I'd like to buy 40 pictures for a fic which I want to make into a picture book. I want very simple black & white line art or ink art, minimalist, about 100 strokes per picture. (More strokes isn't bad; it's just too slow and expensive for me.)
The job is basically 4 very simple and 9 not-as-simple backgrounds, plus 70-80 figures (that's one old man 40 times, the unicorn 14 times, a salesman 5 times, a poet 4 times, a little girl 3 or 4 times, and 8-15 children and parents with 1 appearance each).
Not realistic 3D art. Not manga. Not kawaii, but not serious or somber either. Preferably in some style of your own.
Think of Shel Silverstein's The Giving Tree.
Or Ernest Shepherd's illustrations for Winnie-the-Pooh.
Or Harold's Purple Crayon.
Please do click on the links and look at those pictures; they explain what I want better than words can.
Most of those pictures have no background to speak of, and leave most of the page blank. That's what I'm looking for. For instance, the scenes in the garden don't need clouds, birds flying overhead, a house in the background, or even the grass outside of the garden. The garden is just some flowers with some blades of grass off to either side. Literally like 6-10 flowers from a side view. The scenes indoors don't need calendars on the wall, patterns on the wall, knotholes in wood, or anything like that. Enough to know this is a home, this is a store.
No shadows, no shading unless it's simple, like the dots or crosshatches in the examples above. You can use grayscale, just don't go all 3D or realistic on me. Showing each scene in profile or side view is fine. No need for 3D perspective or fancy camera angles unless you want to.
Color is a plus, but only if each picture still works in grayscale.
Each page will have one picture and 0 to 4 lines of text.
Location headings note places where the artist can re-use backgrounds. There are only 13 different locations or views, so you don't have to draw more than 13 backgrounds. Re-using backgrounds is good, because repetition is part of the story's style. This means that the figures will need to make broad gestures or expressions to make the different illustrations using the same background distinct.
Here are the first 6 pages:
(1) EXT. GARDEN
Once there was an old man who worked in his flower garden every day.
[There's no ART line here because the text implies it's a picture of an old man working in a flower garden. The introductory notes have already explained that the old man is grumpy throughout.]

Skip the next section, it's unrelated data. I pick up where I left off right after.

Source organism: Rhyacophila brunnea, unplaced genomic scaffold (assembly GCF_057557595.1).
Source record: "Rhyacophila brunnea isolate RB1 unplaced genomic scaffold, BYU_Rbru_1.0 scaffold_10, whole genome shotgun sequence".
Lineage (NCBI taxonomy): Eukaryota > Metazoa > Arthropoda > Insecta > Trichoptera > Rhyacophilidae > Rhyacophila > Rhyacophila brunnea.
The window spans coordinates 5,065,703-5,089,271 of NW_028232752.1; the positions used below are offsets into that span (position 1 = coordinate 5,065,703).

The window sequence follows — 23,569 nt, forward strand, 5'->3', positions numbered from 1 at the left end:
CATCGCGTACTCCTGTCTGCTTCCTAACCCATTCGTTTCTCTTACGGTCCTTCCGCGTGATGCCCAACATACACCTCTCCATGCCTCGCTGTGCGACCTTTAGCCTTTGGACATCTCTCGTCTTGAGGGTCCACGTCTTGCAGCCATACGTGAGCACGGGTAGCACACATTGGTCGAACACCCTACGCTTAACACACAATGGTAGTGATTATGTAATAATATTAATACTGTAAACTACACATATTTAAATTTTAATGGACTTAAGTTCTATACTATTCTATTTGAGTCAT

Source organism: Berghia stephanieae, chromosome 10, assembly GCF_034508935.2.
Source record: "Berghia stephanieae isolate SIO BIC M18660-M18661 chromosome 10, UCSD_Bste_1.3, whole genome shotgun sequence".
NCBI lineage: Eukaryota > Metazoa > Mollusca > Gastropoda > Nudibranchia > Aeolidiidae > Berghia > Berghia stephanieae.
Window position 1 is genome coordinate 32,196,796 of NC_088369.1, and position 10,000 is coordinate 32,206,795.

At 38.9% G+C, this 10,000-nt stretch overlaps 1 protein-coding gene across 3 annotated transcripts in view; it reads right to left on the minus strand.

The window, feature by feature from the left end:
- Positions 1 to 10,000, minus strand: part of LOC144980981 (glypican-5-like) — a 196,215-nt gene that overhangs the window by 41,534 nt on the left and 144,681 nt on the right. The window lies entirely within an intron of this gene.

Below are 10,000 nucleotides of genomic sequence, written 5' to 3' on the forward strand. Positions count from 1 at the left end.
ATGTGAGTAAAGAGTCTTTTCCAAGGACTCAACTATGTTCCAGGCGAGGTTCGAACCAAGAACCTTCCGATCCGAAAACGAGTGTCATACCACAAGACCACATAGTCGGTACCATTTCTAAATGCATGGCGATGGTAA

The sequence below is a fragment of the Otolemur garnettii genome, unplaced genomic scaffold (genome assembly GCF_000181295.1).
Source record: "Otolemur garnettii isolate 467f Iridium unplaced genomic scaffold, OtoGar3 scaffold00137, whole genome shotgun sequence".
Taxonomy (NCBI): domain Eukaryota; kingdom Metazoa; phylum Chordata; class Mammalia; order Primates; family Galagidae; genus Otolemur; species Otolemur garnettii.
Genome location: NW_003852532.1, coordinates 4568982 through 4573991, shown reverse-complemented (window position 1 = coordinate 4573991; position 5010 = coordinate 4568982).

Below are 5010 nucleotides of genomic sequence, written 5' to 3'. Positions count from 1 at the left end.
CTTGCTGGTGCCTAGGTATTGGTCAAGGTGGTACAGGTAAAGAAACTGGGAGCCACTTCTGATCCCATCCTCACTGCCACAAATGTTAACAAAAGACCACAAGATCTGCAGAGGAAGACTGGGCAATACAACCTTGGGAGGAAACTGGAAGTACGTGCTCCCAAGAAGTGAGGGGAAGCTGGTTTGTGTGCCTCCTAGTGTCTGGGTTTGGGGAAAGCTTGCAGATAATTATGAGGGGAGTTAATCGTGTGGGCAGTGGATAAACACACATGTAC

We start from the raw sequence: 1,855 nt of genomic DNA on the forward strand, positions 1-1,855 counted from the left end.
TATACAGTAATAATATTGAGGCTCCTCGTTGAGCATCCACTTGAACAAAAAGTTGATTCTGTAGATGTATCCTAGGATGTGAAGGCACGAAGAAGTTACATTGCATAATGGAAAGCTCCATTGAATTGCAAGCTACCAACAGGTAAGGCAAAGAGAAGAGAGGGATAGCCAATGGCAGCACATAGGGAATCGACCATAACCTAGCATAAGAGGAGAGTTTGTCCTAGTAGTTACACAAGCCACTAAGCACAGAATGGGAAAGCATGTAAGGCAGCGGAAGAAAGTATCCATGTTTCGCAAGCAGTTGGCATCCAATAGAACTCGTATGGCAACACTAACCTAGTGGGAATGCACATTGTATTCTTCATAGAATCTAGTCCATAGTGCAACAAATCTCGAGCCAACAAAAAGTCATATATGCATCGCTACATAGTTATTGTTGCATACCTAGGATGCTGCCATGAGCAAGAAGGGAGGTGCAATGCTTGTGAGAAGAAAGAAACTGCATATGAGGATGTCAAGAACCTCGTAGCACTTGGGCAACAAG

(2) INT. MAN'S HOUSE
He grew petunias and pansies, daisies and daffodils, carnations and chrysanthemums, all for his wife.
[ART: The old man coming indoors, wiping sweat from his forehead with one hand, holding flowers in the other.]
(3) INT. BEDROOM
[ART: One wall of the old man's bedroom. In the center of the picture is a dresser or other piece of furniture, with a photograph of his wife on it, and a vase by the photo, holding the flowers that the old man carried in the previous picture. The old man is walking off-stage, moving in the opposite direction than he was on the previous page to indicate he has come and now is leaving. He still looks grumpy. You don't have to show the entire bedroom or the entire man; waist-up of him is fine here, and you want to get close enough in for us to see that the photo is of an old woman.]
(4) EXT. GARDEN
One morning, the old man went out to pull weeds from the garden, like he did every morning.
[ART: The old man kneeling in the garden. Behind him, a unicorn is watching.]
(5) EXT. GARDEN
[ART: The old man looks behind him and sees the unicorn smiling at him. He doesn't react.]
(6) EXT. SIDEWALK
After he finished weeding the garden, he walked to the gardening store.
(7) INT. STORE
"How can I help you?" the salesman asked.
"I need something that will keep unicorns out of my garden," the old man said.
The salesman blinked in surprise. "Unicorns are imaginary," he said.
"Then it shouldn't be too hard to find something that will keep them out of my garden," the old man said.
All 40 need to be done by the last day of June.
Price must include rights to reproduce each picture electronically and in print, and, in case I need to tweak something for printing, whatever source file you used to make it.
If you're interested, reply with:
a link to artwork you've done
what you'd charge to do all 40 by June 30, in dollars, Euros, or pounds
what you'd charge as a kill fee for a watermarked sample drawing of page 5 above
any questions you have for me
"Kill fee" means how much I pay you for the sample drawing if I decide not to buy it. The lower it is, the more likely I am to ask for a sample.
For faster response, email me at firstname.lastname@example.org .